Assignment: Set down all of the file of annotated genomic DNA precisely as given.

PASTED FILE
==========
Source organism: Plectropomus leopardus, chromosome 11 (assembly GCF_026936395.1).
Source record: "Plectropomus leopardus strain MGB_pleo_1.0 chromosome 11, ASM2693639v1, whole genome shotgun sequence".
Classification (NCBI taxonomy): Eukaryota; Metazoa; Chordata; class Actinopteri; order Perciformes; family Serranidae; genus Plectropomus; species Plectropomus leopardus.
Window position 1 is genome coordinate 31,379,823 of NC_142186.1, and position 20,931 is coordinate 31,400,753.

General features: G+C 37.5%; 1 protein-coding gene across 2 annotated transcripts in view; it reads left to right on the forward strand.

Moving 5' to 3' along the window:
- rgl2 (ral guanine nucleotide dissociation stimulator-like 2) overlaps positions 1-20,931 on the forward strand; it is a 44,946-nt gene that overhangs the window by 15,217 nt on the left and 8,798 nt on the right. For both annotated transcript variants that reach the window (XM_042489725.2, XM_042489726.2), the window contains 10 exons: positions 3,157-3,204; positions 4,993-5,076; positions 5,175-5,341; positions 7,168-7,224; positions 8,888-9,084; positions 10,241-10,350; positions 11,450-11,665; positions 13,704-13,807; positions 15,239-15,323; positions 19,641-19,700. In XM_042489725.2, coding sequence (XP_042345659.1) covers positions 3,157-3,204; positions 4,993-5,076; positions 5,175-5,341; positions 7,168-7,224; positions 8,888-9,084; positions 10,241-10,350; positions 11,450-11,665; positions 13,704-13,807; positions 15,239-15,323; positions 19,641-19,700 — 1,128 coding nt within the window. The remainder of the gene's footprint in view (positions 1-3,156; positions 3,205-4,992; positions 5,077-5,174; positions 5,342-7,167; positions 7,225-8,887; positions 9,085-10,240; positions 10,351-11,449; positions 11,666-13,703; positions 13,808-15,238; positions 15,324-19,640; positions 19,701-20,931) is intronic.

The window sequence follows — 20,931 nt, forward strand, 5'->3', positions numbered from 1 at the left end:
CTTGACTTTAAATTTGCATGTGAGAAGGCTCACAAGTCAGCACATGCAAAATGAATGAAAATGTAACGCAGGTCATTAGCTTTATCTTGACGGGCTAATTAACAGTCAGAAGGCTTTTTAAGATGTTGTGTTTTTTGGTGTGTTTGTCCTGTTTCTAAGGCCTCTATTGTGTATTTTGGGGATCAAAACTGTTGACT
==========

Source organism: Plectropomus leopardus, chromosome 11 (assembly GCF_026936395.1).
Source record: "Plectropomus leopardus strain MGB_pleo_1.0 chromosome 11, ASM2693639v1, whole genome shotgun sequence".
Classification (NCBI taxonomy): Eukaryota; Metazoa; Chordata; class Actinopteri; order Perciformes; family Serranidae; genus Plectropomus; species Plectropomus leopardus.
Window position 1 is genome coordinate 31,379,823 of NC_142186.1, and position 20,931 is coordinate 31,400,753.

General features: G+C 37.5%; 1 protein-coding gene across 2 annotated transcripts in view; it reads left to right on the forward strand.

Moving 5' to 3' along the window:
- rgl2 (ral guanine nucleotide dissociation stimulator-like 2) overlaps positions 1-20,931 on the forward strand; it is a 44,946-nt gene that overhangs the window by 15,217 nt on the left and 8,798 nt on the right. For both annotated transcript variants that reach the window (XM_042489725.2, XM_042489726.2), the window contains 10 exons: positions 3,157-3,204; positions 4,993-5,076; positions 5,175-5,341; positions 7,168-7,224; positions 8,888-9,084; positions 10,241-10,350; positions 11,450-11,665; positions 13,704-13,807; positions 15,239-15,323; positions 19,641-19,700. In XM_042489725.2, coding sequence (XP_042345659.1) covers positions 3,157-3,204; positions 4,993-5,076; positions 5,175-5,341; positions 7,168-7,224; positions 8,888-9,084; positions 10,241-10,350; positions 11,450-11,665; positions 13,704-13,807; positions 15,239-15,323; positions 19,641-19,700 — 1,128 coding nt within the window. The remainder of the gene's footprint in view (positions 1-3,156; positions 3,205-4,992; positions 5,077-5,174; positions 5,342-7,167; positions 7,225-8,887; positions 9,085-10,240; positions 10,351-11,449; positions 11,666-13,703; positions 13,808-15,238; positions 15,324-19,640; positions 19,701-20,931) is intronic.

The window sequence follows — 20,931 nt, forward strand, 5'->3', positions numbered from 1 at the left end:
CTTGACTTTAAATTTGCATGTGAGAAGGCTCACAAGTCAGCACATGCAAAATGAATGAAAATGTAACGCAGGTCATTAGCTTTATCTTGACGGGCTAATTAACAGTCAGAAGGCTTTTTAAGATGTTGTGTTTTTTGGTGTGTTTGTCCTGTTTCTAAGGCCTCTATTGTGTATTTTGGGGATCAAAACTGTTGACT